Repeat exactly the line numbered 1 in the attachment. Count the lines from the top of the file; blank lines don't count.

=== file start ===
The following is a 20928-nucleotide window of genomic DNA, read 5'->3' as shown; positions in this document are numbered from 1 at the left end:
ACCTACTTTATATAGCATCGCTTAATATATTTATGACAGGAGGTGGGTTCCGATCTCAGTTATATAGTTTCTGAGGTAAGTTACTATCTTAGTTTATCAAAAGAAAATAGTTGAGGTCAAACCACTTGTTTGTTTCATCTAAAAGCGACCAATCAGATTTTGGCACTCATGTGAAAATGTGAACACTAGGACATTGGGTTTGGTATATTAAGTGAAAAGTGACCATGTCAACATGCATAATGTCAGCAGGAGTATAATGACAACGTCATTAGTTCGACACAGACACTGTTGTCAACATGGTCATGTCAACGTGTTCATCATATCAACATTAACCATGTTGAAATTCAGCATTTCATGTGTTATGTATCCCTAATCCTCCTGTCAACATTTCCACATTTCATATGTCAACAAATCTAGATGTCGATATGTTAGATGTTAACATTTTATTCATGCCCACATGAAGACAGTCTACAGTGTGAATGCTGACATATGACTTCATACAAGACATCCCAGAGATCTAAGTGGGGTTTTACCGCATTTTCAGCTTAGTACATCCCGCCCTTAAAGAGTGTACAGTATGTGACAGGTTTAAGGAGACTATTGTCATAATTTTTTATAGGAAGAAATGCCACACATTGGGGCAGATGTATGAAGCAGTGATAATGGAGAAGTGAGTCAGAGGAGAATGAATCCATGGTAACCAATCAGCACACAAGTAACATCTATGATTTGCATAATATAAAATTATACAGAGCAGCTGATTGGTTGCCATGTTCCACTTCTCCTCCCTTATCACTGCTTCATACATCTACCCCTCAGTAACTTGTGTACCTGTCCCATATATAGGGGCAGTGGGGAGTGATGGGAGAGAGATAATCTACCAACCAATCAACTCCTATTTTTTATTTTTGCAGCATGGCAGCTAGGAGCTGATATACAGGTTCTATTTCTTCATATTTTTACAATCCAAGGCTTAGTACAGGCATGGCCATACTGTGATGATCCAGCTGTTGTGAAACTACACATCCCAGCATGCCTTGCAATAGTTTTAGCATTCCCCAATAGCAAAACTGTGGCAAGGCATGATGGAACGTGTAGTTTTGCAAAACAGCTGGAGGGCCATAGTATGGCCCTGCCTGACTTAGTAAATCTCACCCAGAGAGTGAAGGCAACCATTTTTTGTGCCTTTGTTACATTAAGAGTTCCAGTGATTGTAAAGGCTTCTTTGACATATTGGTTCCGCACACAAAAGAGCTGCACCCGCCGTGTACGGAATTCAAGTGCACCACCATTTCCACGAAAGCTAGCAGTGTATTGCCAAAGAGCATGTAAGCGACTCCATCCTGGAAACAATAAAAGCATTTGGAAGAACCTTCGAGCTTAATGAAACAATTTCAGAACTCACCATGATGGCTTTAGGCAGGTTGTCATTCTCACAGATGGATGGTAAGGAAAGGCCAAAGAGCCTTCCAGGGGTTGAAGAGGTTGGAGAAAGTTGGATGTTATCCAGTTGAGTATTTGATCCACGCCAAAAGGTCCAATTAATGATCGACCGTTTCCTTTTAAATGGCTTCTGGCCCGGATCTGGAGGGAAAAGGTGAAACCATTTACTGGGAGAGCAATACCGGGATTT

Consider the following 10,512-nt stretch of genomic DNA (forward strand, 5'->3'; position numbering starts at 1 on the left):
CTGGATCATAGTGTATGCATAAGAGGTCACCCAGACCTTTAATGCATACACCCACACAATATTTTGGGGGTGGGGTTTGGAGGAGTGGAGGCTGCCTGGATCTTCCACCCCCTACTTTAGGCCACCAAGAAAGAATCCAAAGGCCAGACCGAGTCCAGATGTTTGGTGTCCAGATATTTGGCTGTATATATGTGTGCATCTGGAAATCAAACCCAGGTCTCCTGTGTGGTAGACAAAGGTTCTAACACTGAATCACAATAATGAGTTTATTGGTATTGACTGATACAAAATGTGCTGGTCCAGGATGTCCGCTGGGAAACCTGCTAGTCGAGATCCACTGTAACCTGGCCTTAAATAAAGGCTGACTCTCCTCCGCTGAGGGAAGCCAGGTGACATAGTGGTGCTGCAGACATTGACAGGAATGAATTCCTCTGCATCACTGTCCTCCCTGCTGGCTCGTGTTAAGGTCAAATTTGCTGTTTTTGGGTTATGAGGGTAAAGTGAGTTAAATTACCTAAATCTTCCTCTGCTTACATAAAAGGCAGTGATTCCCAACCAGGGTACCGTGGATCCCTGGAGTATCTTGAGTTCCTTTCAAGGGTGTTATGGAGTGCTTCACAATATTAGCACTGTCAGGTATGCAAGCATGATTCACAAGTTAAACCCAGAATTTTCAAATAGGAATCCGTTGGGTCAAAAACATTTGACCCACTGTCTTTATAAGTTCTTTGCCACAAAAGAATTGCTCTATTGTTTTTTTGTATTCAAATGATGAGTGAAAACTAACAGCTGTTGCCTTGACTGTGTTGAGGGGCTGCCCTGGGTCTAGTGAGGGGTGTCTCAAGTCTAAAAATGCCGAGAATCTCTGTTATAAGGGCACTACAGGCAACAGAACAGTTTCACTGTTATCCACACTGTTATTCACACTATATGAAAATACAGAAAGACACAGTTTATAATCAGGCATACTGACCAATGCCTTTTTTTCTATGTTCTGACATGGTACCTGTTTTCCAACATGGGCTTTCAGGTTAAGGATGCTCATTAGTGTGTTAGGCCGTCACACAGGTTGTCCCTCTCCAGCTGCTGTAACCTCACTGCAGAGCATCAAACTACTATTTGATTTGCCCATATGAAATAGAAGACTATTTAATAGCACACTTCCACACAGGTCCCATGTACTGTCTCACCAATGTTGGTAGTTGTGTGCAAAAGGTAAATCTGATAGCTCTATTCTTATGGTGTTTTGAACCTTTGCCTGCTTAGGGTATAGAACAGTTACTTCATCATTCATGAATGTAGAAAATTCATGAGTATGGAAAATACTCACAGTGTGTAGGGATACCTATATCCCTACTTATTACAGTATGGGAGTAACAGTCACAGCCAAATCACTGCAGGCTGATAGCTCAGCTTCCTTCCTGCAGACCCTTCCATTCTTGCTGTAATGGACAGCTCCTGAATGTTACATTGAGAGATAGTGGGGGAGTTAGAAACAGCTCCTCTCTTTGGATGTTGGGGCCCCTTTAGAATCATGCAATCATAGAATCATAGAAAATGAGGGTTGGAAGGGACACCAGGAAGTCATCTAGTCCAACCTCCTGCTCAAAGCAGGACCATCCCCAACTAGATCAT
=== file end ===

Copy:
The following is a 20928-nucleotide window of genomic DNA, read 5'->3' as shown; positions in this document are numbered from 1 at the left end: